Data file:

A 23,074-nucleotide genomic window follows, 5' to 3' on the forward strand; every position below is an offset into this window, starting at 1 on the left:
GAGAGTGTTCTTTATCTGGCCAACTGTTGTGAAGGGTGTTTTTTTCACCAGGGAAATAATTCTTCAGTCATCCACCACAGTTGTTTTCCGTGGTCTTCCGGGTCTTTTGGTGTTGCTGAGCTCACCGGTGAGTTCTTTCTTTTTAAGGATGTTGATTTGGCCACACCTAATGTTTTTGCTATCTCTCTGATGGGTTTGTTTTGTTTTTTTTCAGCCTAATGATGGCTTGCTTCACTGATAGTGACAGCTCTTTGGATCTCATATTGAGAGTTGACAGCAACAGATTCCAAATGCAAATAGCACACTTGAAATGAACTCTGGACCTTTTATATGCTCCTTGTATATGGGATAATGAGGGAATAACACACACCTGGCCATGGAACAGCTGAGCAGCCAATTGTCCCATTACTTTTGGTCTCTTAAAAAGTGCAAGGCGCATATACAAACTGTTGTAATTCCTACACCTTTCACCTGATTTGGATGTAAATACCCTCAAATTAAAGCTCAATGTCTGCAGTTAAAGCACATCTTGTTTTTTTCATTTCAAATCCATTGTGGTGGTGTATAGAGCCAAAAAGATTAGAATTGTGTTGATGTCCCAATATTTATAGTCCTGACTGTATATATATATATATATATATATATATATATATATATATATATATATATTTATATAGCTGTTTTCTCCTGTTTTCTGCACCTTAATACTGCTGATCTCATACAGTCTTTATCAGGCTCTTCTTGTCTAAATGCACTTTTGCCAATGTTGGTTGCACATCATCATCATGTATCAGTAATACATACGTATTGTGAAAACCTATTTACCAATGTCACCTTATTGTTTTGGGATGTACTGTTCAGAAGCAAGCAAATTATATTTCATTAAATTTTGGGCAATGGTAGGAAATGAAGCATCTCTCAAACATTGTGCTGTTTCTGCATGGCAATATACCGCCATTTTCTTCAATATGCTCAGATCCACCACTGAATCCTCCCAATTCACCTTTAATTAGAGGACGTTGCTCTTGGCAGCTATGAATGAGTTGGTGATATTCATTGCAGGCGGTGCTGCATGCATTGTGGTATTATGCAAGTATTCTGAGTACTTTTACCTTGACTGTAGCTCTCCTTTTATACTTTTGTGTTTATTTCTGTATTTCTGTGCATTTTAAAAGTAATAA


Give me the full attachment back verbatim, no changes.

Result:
A 23,074-nucleotide genomic window follows, 5' to 3' on the forward strand; every position below is an offset into this window, starting at 1 on the left:
GAGAGTGTTCTTTATCTGGCCAACTGTTGTGAAGGGTGTTTTTTTCACCAGGGAAATAATTCTTCAGTCATCCACCACAGTTGTTTTCCGTGGTCTTCCGGGTCTTTTGGTGTTGCTGAGCTCACCGGTGAGTTCTTTCTTTTTAAGGATGTTGATTTGGCCACACCTAATGTTTTTGCTATCTCTCTGATGGGTTTGTTTTGTTTTTTTTCAGCCTAATGATGGCTTGCTTCACTGATAGTGACAGCTCTTTGGATCTCATATTGAGAGTTGACAGCAACAGATTCCAAATGCAAATAGCACACTTGAAATGAACTCTGGACCTTTTATATGCTCCTTGTATATGGGATAATGAGGGAATAACACACACCTGGCCATGGAACAGCTGAGCAGCCAATTGTCCCATTACTTTTGGTCTCTTAAAAAGTGCAAGGCGCATATACAAACTGTTGTAATTCCTACACCTTTCACCTGATTTGGATGTAAATACCCTCAAATTAAAGCTCAATGTCTGCAGTTAAAGCACATCTTGTTTTTTTCATTTCAAATCCATTGTGGTGGTGTATAGAGCCAAAAAGATTAGAATTGTGTTGATGTCCCAATATTTATAGTCCTGACTGTATATATATATATATATATATATATATATATATATATATATATATATATTTATATAGCTGTTTTCTCCTGTTTTCTGCACCTTAATACTGCTGATCTCATACAGTCTTTATCAGGCTCTTCTTGTCTAAATGCACTTTTGCCAATGTTGGTTGCACATCATCATCATGTATCAGTAATACATACGTATTGTGAAAACCTATTTACCAATGTCACCTTATTGTTTTGGGATGTACTGTTCAGAAGCAAGCAAATTATATTTCATTAAATTTTGGGCAATGGTAGGAAATGAAGCATCTCTCAAACATTGTGCTGTTTCTGCATGGCAATATACCGCCATTTTCTTCAATATGCTCAGATCCACCACTGAATCCTCCCAATTCACCTTTAATTAGAGGACGTTGCTCTTGGCAGCTATGAATGAGTTGGTGATATTCATTGCAGGCGGTGCTGCATGCATTGTGGTATTATGCAAGTATTCTGAGTACTTTTACCTTGACTGTAGCTCTCCTTTTATACTTTTGTGTTTATTTCTGTATTTCTGTGCATTTTAAAAGTAATAA